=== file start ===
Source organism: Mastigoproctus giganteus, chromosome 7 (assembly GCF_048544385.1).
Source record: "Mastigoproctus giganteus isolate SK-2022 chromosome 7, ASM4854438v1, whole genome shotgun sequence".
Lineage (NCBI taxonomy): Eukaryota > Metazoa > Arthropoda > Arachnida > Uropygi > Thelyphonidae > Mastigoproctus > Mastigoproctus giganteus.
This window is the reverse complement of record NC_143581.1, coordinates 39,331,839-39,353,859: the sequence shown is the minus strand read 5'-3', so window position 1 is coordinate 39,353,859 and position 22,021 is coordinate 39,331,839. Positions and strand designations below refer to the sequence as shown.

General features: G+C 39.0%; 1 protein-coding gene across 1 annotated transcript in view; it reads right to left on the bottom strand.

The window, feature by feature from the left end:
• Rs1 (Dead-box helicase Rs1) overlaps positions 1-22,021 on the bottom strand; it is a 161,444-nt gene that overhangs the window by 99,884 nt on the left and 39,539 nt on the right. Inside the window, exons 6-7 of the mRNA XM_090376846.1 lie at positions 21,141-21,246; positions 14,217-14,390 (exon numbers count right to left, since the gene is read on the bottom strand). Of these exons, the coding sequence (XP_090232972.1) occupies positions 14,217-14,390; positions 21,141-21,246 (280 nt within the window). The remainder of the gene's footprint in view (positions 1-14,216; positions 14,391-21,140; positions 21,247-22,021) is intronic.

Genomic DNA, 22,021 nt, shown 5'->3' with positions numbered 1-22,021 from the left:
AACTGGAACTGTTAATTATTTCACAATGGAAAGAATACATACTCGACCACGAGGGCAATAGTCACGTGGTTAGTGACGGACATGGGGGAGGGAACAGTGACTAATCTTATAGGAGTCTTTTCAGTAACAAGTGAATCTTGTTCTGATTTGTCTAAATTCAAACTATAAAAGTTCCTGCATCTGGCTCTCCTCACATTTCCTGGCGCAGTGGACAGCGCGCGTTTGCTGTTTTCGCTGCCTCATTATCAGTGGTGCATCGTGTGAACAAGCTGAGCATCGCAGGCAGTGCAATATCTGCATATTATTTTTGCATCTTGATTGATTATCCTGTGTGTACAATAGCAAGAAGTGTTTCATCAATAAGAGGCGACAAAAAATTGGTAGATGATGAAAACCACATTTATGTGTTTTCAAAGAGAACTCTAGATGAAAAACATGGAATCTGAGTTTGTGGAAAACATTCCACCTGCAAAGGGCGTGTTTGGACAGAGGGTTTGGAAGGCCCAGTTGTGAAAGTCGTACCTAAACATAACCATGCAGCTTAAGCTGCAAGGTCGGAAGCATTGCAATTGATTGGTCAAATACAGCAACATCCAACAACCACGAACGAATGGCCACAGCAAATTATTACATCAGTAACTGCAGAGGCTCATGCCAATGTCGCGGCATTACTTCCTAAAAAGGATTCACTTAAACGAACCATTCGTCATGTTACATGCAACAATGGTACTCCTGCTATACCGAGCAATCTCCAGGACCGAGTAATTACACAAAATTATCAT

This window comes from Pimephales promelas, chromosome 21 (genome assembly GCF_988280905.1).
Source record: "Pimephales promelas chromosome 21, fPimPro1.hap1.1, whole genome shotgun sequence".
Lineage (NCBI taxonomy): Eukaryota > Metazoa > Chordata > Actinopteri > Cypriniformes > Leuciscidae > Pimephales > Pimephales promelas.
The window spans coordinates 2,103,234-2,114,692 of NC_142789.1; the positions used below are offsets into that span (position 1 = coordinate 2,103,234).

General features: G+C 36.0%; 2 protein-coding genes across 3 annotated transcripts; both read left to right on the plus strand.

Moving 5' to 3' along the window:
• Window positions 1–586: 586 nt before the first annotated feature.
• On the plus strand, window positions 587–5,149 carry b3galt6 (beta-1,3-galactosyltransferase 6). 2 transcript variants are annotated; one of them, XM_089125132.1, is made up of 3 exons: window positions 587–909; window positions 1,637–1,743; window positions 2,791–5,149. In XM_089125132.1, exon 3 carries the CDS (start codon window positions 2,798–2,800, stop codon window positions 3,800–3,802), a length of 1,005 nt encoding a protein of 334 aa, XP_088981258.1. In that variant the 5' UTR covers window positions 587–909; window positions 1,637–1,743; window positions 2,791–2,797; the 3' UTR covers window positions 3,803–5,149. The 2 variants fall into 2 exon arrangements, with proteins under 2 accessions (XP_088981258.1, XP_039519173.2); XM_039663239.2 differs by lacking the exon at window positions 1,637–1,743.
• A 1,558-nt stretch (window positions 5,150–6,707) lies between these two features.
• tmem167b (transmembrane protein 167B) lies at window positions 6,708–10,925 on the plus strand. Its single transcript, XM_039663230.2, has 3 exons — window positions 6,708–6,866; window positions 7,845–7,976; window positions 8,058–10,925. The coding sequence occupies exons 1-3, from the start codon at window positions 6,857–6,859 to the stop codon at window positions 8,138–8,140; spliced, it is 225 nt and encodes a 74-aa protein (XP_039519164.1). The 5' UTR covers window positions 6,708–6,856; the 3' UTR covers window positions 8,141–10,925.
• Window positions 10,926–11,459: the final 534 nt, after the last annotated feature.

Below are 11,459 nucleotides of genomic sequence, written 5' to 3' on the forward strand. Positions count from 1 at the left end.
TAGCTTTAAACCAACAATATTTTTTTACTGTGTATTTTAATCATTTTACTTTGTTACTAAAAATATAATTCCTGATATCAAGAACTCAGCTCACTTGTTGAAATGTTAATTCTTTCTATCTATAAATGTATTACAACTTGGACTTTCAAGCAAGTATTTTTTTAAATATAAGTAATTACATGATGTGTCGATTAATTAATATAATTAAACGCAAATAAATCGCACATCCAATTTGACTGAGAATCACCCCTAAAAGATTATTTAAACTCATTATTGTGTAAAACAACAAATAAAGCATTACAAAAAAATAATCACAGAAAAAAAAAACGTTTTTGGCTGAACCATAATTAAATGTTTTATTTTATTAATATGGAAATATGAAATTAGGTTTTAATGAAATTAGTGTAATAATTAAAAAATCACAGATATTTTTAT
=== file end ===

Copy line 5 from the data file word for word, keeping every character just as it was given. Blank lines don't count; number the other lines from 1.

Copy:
General features: G+C 39.0%; 1 protein-coding gene across 1 annotated transcript in view; it reads right to left on the bottom strand.